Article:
Thursday, August 30, 2012

Down to business.

With elections right around the corner, I figure there's going to be tons of debating, loads of opinions, and a bunch of people thinking that they're right about what they believe in.
More power to you. Seriously. I think it's cool when people are interested in politics and what's going on in our country. It's a good thing to have a hold on. 

I was born in Africa and primarily raised in California. I went to a high school that was Republican/Conservative to the max. I knew their opinions and view points. I appreciated them. Growing up in San Francisco helped balance out the right wing perspective education I was receiving as well.  I then proceeded to have my first semester at SFSU, which was at the complete other side of the spectrum. Transitioning from that, I went to Missouri and then to Massachusetts. Both of those colleges being very Conservatively based as well. 

My dad is a Democrat and my mom is a Republican. I've heard both sides. I've seen both sides in action. I love both of my parents so much. I hear them discussing what they think in terms of politics often. It's not an unspoken rule in our home. We're open about what we believe politically.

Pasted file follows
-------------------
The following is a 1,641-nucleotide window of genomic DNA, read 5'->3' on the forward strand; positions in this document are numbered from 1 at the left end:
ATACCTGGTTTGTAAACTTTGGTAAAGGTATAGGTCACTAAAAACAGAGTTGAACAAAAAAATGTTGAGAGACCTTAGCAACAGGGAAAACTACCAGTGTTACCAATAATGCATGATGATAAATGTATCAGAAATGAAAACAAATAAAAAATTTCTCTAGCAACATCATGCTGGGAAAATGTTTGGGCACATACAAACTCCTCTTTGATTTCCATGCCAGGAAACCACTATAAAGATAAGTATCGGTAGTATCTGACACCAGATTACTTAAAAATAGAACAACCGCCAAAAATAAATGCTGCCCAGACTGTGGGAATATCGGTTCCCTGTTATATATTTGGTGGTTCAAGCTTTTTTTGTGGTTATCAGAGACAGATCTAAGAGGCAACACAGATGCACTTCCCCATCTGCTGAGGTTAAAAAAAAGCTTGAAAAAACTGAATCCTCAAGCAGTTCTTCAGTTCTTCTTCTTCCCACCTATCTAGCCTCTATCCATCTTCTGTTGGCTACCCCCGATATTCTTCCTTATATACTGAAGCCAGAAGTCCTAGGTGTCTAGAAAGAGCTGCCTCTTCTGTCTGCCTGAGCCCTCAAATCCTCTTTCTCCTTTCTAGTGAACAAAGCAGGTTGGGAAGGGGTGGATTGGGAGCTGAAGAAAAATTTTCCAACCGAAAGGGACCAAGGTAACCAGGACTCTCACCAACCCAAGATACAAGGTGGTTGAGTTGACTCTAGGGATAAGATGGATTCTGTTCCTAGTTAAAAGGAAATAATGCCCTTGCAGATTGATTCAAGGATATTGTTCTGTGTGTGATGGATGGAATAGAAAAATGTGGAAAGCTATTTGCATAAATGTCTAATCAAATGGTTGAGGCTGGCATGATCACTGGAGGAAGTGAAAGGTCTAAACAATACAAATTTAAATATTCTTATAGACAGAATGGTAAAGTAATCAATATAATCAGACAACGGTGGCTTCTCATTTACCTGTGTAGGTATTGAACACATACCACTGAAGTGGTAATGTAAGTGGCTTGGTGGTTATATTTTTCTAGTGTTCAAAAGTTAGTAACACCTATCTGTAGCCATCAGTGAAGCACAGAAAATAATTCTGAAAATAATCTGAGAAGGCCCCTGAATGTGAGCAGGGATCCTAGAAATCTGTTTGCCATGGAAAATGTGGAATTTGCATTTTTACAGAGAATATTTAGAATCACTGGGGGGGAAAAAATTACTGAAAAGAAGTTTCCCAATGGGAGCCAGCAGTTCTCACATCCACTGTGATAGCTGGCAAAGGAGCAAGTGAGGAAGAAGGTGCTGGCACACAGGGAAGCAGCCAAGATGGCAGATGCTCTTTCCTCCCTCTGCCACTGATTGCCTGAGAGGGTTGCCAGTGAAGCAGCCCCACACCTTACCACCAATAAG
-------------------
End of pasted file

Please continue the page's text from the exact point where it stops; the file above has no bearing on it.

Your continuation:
So, my perspective might just be a tad different then yours. I have nothing against you having an opinion. Please, go for it. What I have an issue with is the blatant attacking or maybe the the haughtiness that comes alongside of thinking that your way is the right and only way. This is what aggravates me above anything else. The almost ... hate that comes alongside experiencing someone in a different party. The harsh abuse of words that we use, and how quickly offended we become and estranged from one another that makes us. 

I have seen both sides attacking the other, and I have also seen how hurtful it is. I've felt defensive of both sides, since my family is rooted in both. I've defended cases to both the right and the left and I've seen it do nothing but divide. But seriously, can you listen for a second?